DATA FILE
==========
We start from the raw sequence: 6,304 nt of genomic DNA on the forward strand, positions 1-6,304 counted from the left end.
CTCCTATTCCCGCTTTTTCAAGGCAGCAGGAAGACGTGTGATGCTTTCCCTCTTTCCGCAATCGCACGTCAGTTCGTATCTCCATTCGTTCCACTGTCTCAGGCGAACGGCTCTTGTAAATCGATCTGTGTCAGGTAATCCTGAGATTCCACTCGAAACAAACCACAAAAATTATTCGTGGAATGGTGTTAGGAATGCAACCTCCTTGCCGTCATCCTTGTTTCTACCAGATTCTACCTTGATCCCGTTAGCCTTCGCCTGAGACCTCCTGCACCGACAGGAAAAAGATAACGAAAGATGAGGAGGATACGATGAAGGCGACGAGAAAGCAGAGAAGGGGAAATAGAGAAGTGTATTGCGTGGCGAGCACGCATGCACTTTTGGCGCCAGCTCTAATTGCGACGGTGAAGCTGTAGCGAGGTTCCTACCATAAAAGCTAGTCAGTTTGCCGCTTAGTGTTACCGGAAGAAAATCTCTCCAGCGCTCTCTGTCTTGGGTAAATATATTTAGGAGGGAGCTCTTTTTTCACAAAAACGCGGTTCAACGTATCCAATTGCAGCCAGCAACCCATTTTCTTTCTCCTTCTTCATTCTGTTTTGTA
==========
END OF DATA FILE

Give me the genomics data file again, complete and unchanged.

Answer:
We start from the raw sequence: 6,304 nt of genomic DNA on the forward strand, positions 1-6,304 counted from the left end.
CTCCTATTCCCGCTTTTTCAAGGCAGCAGGAAGACGTGTGATGCTTTCCCTCTTTCCGCAATCGCACGTCAGTTCGTATCTCCATTCGTTCCACTGTCTCAGGCGAACGGCTCTTGTAAATCGATCTGTGTCAGGTAATCCTGAGATTCCACTCGAAACAAACCACAAAAATTATTCGTGGAATGGTGTTAGGAATGCAACCTCCTTGCCGTCATCCTTGTTTCTACCAGATTCTACCTTGATCCCGTTAGCCTTCGCCTGAGACCTCCTGCACCGACAGGAAAAAGATAACGAAAGATGAGGAGGATACGATGAAGGCGACGAGAAAGCAGAGAAGGGGAAATAGAGAAGTGTATTGCGTGGCGAGCACGCATGCACTTTTGGCGCCAGCTCTAATTGCGACGGTGAAGCTGTAGCGAGGTTCCTACCATAAAAGCTAGTCAGTTTGCCGCTTAGTGTTACCGGAAGAAAATCTCTCCAGCGCTCTCTGTCTTGGGTAAATATATTTAGGAGGGAGCTCTTTTTTCACAAAAACGCGGTTCAACGTATCCAATTGCAGCCAGCAACCCATTTTCTTTCTCCTTCTTCATTCTGTTTTGTA